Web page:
Llwyddiant peirianneg ar gyfer ymgeisydd Miss Wales
Engineering success for Miss Wales candidate.

Challenging the stereotypes of typical gender specific roles, Bridgend College learner Elizabeth Jenkins, is flying the flag for women as she swaps ball gowns for overalls.

Liz is currently studying Automotive Engineering at the College and is one of just four females out of 300 learners in total on the course. Having always had a keen interest in cars, she enjoys her day to day job of taking apart cars, lorries and trucks and learning the mechanics of motor vehicles. The course is run through a variety of theory and practical sessions where students work on a variety of cars and heavy vehicles.

“I developed a passion for driving and an interest in motor vehicle maintenance since learning to drive and passing my test. I researched courses available at Bridgend College and applied last summer. I knew there probably wouldn’t be many other girls on the course but it didn’t put me off.”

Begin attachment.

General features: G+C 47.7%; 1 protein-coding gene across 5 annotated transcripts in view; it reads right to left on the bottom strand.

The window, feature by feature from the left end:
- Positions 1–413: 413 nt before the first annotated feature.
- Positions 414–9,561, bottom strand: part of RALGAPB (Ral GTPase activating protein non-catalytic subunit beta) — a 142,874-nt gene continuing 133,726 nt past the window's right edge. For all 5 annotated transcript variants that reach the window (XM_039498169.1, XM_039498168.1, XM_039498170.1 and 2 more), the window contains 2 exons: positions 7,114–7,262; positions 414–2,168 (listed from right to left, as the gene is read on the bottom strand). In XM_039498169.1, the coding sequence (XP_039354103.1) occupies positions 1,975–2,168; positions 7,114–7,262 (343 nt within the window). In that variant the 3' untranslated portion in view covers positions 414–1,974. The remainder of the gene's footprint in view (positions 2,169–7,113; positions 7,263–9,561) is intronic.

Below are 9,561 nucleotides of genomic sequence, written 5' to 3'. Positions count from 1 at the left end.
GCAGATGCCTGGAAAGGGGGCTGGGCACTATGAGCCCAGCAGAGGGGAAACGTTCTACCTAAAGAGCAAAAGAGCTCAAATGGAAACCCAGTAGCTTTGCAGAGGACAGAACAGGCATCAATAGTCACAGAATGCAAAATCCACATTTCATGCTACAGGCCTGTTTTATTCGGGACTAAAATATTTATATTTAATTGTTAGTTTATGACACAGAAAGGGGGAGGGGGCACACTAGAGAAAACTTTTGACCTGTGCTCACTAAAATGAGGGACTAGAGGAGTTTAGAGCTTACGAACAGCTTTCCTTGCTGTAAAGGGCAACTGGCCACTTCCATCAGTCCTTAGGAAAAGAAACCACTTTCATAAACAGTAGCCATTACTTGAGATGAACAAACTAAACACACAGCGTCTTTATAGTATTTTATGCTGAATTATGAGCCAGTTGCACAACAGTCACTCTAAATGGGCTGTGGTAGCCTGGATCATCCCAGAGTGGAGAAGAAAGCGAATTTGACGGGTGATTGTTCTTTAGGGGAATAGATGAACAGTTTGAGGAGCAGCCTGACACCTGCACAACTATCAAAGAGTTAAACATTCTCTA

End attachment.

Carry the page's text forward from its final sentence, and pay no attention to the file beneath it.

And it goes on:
As well as being a pioneering woman in engineering, Liz is also one of the 32 finalists in the running to be crowned Miss Wales 2018. The competition involves contestants taking part in an empowerment day and an interview with the judges, followed by a catwalk. She hopes that her chosen field of study will impress the judges and encourage other young women, as well as men, to forget the stereotypes and pursue any career of choice.

“I applied to be a Miss Wales candidate because of my love for fashion and the empowerment the Miss Wales journey gives young women, through experiences such as self-defence classes and charity fund-raising. The course at Bridgend College also gives me a fantastic sense of achievement. I am doing something that traditionally doesn’t appeal to women, but it’s what I love doing and I believe that that’s the best way to be a successful learner; to do something that you are passionate about.”

Liz is proud of her achievements and is progressing well in her studies. Last week she successfully changed a car’s suspension single handedly, learning valuable new skills.

She hopes to use her story to inspire more women to get into engineering and hopes that gender specific roles will soon be a thing of the past.